Burn After Reading Movie Review

This Coen Brothers film combines the vicious misunderstandings of Blood Simple with the festive air of a family reunion. Oceans pals George Clooney and Brad Pitt are horsing around again, and often seem to be having a better time making movies than the audience could possibly have watching them.

Tilda Swinton is back with Clooney after doing Michael Clayton together. J ohn Malkovich is in because he can evoke the ideal brand of loopy Coen Brothers confusion, and Frances McDormand because she's the female face of their movies.

Pitt jumps over a fence quite a few times in this movie.

This results in a sort of inside-politics joke in which a bunch of people are either spying on everyone else or having affairs with them. It's all fun and games until someone gets a hatchet thrown to his head. Then it's Coen Brothers fun.

Burn After Reading is Coen Lite, a comedown from last year's No Country For Old Men, but connected to it in a way. The plot gets under way when Linda Litzke (McDormand), a health-club employee, decides that she needs cosmetic surgery to get by in life and to feel better and it's not covered by the employee health plan. Linda needs money, because this is no country for old women, either.

Clooney sure looks surprised.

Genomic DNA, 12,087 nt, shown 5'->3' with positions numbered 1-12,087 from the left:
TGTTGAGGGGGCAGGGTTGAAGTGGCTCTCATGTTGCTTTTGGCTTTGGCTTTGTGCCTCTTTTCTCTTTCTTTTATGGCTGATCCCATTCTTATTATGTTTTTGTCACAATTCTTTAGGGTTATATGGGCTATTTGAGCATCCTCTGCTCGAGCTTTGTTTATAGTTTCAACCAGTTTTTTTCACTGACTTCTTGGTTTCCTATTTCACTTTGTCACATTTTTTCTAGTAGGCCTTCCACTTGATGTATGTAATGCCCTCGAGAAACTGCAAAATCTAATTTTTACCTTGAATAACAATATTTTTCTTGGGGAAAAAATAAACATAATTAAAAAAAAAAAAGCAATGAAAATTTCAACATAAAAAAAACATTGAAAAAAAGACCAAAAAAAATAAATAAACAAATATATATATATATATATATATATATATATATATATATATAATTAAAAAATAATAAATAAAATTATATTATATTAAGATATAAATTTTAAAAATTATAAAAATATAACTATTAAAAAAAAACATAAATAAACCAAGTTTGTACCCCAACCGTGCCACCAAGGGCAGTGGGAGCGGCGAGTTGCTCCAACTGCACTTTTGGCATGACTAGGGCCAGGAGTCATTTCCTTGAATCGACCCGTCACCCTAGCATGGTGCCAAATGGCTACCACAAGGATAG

The ex-CIA man is Osborne Cox ( Malkovich), can be a precise and affected actor, and his performance sits, as it should, slightly outside the mainstream of the plot. The actor enunciates with a nasal rudeness, putting him at odds with the earthiness of his sexual rival, Harry ( Clooney), a federal marshal who surfs the Internet for dates despite the fact he's married, and also despite the fact he's having an affair with Katie ( Swinton), who's married to Cox who despises him.

Brad Pitt horses around alot in this movie.

Katie seems to despise everyone: Swinton calls on her ice-maiden haughtiness for the role, while Clooney—robbed of the swanky smoothness he brings to most of his comic parts—cseems a bit lost to merely go along with the high-spirited roundelay of adultery, blackmail, and general corruption.

Everyone is either following someone or being followed or, in extreme cases, both—a paranoid atmosphere the Coens play for giggles at the start of the film, with a grimmer, bloodier humour by the end. When the Coens get into caper mode, they love spinning things out of control.

Clooney and Swinton.

The audience watches the misunderstandings from the outside while the people living within a world that's watchful anyway— Burn After Reading has been labeled the Coens' Washington, D.C., melodrama, are never sure who is spying on them as they're busy spying on someone else.

This isn't quite as much fun as everyone involved in the movie appears to think, but the Coens have a few tricks up their sleeves, and after an hour or so, enlivened by Malkovich's arrhythmic anger and Pitt's wide-eyed naivety— Burn Before Reading becomes a sort of tribute to the great art of the coverup.

No one comes across too well, but by the end, you come to appreciate the philosophy of sweeping everything under the carpet, ignoring it, and pretending it didn't happen. It's a brave message for a movie that has a little point, but that's the Coens for you—always trying something old.

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